BEIRUT: Syria’s army and allied militia fighters seized the only road into the rebel-held part of Aleppo on Sunday, tightening a siege around opposition areas of the northern city, which President Bashar al-Assad has pledged to recapture.
Aleppo has been a major battlefield of Syria’s civil war since rebels swept into it in the summer of 2012, and an opposition defeat there would mark their biggest setback in five years of conflict.
Nearly two weeks ago, pro-government forces advanced to positions overlooking the road, effectively cutting it off — although some trucks still braved the hazardous route last week, an opposition official in Aleppo said.
Four rebel sources said that the army, backed by militias and fighters from Lebanon’s Hezbollah, advanced to the road itself on Sunday. “They’ve reached the road, it’s completely cut,” Zakaria Malahifji of the Aleppo-based rebel group Fastaqim told Reuters.
The other Aleppo-based rebel sources, including members of the Levant Front and Nur Al Din Zinki armed groups, confirmed that pro-government forces had reached the road. “It’s a disaster, but we’ll see how the battle ends. I don’t know whether they will push them back or it will stay like this,” Malahifji said.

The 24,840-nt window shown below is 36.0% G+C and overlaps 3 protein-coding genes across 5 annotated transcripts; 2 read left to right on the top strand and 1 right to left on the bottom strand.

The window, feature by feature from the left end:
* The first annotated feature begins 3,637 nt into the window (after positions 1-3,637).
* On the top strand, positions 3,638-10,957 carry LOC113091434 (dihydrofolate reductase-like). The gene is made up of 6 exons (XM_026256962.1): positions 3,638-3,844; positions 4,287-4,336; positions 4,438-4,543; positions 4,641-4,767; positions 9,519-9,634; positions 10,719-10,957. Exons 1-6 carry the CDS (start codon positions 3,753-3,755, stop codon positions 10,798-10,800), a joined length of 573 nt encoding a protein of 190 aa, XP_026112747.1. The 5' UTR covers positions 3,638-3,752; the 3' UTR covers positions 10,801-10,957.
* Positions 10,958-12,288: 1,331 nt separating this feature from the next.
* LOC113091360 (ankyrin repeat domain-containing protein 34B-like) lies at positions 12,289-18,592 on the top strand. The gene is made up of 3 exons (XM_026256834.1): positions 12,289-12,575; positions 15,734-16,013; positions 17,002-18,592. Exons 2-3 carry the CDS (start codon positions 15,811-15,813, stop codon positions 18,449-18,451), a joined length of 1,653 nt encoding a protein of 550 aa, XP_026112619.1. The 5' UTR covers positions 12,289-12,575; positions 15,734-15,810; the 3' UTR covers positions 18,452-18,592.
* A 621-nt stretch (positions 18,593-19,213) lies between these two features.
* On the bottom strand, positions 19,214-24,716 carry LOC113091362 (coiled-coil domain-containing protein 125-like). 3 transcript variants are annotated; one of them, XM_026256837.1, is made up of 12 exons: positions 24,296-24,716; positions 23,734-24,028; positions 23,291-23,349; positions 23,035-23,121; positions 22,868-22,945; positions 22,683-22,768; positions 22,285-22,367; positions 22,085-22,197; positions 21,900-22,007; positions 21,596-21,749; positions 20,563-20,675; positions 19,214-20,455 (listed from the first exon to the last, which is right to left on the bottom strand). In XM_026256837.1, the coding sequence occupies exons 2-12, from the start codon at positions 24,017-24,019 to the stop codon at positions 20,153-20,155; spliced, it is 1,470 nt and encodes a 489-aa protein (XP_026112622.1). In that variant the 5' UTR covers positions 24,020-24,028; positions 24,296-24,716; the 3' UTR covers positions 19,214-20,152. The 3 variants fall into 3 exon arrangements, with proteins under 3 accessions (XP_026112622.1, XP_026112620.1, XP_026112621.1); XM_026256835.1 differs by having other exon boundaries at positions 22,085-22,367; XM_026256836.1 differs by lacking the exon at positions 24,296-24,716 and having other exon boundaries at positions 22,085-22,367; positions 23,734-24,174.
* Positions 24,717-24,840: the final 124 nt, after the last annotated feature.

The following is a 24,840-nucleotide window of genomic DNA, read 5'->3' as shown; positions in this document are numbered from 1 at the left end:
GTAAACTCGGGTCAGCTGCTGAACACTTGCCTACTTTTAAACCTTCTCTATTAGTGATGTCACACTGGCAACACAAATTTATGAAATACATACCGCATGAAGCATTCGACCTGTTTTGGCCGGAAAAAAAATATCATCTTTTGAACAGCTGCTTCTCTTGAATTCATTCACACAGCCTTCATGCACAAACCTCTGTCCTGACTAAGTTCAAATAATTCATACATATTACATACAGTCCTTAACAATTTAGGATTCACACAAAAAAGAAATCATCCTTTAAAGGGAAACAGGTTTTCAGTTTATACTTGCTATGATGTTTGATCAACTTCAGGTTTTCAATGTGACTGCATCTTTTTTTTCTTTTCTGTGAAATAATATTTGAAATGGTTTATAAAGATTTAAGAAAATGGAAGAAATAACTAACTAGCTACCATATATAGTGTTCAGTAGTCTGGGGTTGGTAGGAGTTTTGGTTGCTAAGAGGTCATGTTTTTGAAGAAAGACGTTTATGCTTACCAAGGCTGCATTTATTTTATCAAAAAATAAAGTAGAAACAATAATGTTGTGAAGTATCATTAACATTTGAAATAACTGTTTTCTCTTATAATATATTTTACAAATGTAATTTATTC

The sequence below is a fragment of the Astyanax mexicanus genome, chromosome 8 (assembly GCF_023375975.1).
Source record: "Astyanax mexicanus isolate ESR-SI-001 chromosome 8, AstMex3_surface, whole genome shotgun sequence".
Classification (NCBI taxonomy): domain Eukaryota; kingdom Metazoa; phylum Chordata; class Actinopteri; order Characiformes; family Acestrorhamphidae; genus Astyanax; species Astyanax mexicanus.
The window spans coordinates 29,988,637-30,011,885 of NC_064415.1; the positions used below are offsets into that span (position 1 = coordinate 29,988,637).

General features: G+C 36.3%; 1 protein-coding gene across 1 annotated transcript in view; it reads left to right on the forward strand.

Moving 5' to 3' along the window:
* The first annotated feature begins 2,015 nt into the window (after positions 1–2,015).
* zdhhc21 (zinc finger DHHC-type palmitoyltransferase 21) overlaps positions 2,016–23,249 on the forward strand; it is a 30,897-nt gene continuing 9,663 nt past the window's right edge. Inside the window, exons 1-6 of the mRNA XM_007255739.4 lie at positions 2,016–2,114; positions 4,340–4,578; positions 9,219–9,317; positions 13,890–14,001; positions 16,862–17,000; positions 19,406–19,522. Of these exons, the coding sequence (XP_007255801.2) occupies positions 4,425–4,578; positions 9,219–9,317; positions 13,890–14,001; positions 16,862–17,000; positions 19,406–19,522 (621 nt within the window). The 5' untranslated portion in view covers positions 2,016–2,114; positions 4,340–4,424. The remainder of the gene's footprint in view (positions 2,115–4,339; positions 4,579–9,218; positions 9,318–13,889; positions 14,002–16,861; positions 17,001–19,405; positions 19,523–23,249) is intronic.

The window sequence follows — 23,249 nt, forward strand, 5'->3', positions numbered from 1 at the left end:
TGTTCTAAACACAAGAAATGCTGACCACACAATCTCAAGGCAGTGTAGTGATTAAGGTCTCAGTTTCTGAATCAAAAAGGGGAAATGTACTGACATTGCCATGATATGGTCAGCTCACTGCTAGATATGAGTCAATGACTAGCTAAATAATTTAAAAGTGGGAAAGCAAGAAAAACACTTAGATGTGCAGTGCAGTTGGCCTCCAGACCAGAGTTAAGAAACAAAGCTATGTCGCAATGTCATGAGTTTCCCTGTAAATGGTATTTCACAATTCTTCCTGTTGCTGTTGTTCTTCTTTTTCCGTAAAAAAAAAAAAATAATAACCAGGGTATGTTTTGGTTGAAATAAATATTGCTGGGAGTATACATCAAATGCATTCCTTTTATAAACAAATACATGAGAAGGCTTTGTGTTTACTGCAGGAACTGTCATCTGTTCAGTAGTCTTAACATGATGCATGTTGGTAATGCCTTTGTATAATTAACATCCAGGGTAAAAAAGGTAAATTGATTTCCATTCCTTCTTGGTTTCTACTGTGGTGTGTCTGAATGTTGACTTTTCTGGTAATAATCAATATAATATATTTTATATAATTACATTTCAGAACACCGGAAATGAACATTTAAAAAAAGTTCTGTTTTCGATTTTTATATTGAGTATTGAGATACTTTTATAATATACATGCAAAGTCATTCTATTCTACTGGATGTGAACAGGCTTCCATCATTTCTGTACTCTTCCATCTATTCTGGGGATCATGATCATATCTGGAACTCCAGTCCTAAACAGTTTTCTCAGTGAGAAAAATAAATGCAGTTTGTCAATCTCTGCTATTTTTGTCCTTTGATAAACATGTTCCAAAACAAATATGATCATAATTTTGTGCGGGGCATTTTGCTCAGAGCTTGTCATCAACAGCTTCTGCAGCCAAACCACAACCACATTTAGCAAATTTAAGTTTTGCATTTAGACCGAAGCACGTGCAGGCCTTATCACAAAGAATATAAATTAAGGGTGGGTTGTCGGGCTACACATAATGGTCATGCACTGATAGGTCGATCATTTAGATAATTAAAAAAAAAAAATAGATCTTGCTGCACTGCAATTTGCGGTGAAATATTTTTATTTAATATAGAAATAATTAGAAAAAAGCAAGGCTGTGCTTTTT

A local rebel command centre warned people not to use the road after several residents trying to flee in minibuses and cars came under fire from pro-government forces, rebels said.
Sixteen rebel fighters were killed in the clashes around the Castello Road and nearby districts on Sunday, Syrian state media and the British-based Syrian Observatory for Human Rights said. They did not give figures for losses on the government side.
Fighting continued through the day and one rebel group, Jaysh al-Nasr, said the insurgents retook some territory.
But another rebel commander said the government had launched an “all-out offensive”, using heavy artillery, planes and tanks, on the last rebel supply route, saying it marked the start of a complete siege of the opposition in Aleppo.
“We are now besieged and you don’t have any tunnel or any strategic stockpile that lasts for long ... only for two or three months to feed 300,000 people,” the commander, who asked not to be identified, told Reuters.
Published in Dawn, July 18th, 2016